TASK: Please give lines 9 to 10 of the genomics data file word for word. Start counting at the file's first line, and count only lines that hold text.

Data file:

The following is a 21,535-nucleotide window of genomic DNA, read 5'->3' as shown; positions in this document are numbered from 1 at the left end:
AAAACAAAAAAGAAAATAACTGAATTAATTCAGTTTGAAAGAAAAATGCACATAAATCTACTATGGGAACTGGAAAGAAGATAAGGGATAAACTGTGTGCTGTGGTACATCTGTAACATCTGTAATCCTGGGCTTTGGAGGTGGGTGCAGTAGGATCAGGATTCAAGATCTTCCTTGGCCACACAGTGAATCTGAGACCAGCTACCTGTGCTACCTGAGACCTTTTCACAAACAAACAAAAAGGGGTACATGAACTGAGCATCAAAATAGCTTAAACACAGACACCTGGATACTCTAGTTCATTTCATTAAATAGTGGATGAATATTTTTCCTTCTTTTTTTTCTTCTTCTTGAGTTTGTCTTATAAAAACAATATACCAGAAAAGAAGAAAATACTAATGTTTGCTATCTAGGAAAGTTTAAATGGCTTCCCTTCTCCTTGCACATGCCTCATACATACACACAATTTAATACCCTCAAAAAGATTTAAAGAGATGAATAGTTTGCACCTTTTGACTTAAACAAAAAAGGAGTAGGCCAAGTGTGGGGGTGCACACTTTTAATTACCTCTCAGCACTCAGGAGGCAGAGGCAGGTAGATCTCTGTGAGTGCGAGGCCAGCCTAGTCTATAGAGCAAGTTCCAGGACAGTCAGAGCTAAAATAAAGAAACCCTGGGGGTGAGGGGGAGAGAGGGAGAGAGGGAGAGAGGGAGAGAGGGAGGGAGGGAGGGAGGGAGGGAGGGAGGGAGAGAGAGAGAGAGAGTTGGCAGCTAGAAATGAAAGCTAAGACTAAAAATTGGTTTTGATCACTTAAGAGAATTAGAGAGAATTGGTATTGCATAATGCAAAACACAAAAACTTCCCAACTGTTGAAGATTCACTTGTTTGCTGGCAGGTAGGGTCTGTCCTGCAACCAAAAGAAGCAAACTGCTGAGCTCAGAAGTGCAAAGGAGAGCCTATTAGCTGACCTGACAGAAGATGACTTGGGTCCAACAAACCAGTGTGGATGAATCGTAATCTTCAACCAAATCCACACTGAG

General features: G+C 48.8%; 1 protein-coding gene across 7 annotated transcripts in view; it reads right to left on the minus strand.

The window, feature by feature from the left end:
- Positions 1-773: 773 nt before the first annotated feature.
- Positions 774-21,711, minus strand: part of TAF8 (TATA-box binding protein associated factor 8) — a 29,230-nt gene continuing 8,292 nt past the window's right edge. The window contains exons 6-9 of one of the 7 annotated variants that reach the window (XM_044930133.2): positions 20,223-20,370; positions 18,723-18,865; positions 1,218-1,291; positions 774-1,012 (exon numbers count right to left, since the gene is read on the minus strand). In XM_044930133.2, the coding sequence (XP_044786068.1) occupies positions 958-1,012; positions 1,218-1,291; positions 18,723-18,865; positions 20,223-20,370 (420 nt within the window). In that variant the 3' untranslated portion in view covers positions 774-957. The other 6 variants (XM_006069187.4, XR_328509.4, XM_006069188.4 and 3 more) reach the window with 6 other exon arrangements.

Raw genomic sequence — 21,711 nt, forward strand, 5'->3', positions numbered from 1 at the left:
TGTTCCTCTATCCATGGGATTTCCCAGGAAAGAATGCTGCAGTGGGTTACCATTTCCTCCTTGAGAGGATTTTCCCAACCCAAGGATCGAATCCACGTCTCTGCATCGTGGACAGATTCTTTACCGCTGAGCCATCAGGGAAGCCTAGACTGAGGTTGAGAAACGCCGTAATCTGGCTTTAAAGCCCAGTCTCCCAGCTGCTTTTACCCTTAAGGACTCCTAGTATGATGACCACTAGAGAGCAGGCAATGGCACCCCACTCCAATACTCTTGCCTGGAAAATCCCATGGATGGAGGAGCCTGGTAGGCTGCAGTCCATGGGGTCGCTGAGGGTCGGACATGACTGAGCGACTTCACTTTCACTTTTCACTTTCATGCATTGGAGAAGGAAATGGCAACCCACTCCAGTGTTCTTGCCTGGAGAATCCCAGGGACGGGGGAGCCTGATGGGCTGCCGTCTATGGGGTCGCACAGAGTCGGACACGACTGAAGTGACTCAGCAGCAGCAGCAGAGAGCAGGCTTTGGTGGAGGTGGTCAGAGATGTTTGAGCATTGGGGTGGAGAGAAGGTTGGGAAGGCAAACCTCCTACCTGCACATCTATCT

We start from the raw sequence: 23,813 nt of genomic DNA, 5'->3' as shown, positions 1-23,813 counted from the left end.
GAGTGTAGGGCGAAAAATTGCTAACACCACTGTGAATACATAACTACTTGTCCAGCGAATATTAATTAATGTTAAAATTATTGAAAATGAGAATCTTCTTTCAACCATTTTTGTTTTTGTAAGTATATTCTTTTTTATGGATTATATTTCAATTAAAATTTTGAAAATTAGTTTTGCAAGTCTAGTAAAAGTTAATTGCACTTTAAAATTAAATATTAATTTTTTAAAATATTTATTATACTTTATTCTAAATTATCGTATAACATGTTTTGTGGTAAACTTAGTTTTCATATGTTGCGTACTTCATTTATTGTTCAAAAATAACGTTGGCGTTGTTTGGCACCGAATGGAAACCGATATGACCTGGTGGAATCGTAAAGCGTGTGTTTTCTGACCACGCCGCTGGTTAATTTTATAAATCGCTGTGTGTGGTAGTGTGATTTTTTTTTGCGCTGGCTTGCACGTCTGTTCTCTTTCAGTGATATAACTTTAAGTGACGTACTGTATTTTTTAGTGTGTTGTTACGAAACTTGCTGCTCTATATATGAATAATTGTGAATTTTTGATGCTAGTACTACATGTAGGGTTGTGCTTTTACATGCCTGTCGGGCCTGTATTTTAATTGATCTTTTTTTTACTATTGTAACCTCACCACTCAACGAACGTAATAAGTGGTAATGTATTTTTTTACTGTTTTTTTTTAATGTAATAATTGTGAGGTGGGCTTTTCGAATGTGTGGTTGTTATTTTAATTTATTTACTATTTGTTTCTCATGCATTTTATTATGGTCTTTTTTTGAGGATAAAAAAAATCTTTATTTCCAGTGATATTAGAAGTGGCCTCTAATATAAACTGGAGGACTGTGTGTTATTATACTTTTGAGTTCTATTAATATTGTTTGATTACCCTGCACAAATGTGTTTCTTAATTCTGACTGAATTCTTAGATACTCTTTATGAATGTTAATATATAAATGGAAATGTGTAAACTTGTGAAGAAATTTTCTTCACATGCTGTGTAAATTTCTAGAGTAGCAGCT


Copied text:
We start from the raw sequence: 23,813 nt of genomic DNA, 5'->3' as shown, positions 1-23,813 counted from the left end.
GAGTGTAGGGCGAAAAATTGCTAACACCACTGTGAATACATAACTACTTGTCCAGCGAATATTAATTAATGTTAAAATTATTGAAAATGAGAATCTTCTTTCAACCATTTTTGTTTTTGTAAGTATATTCTTTTTTATGGATTATATTTCAATTAAAATTTTGAAAATTAGTTTTGCAAGTCTAGTAAAAGTTAATTGCACTTTAAAATTAAATATTAATTTTTTAAAATATTTATTATACTTTATTCTAAATTATCGTATAACATGTTTTGTGGTAAACTTAGTTTTCATATGTTGCGTACTTCATTTATTGTTCAAAAATAACGTTGGCGTTGTTTGGCACCGAATGGAAACCGATATGACCTGGTGGAATCGTAAAGCGTGTGTTTTCTGACCACGCCGCTGGTTAATTTTATAAATCGCTGTGTGTGGTAGTGTGATTTTTTTTTGCGCTGGCTTGCACGTCTGTTCTCTTTCAGTGATATAACTTTAAGTGACGTACTGTATTTTTTAGTGTGTTGTTACGAAACTTGCTGCTCTATATATGAATAATTGTGAATTTTTGATGCTAGTACTACATGTAGGGTTGTGCTTTTACATGCCTGTCGGGCCTGTATTTTAATTGATCTTTTTTTTACTATTGTAACCTCACCACTCAACGAACGTAATAAGTGGTAATGTATTTTTTTACTGTTTTTTTTTAATGTAATAATTGTGAGGTGGGCTTTTCGAATGTGTGGTTGTTATTTTAATTTATTTACTATTTGTTTCTCATGCATTTTATTATGGTCTTTTTTTGAGGATAAAAAAAATCTTTATTTCCAGTGATATTAGAAGTGGCCTCTAATATAAACTGGAGGACTGTGTGTTATTATACTTTTGAGTTCTATTAATATTGTTTGATTACCCTGCACAAATGTGTTTCTTAATTCTGACTGAATTCTTAGATACTCTTTATGAATGTTAATATATAAATGGAAATGTGTAAACTTGTGAAGAAATTTTCTTCACATGCTGTGTAAATTTCTAGAGTAGCAGCT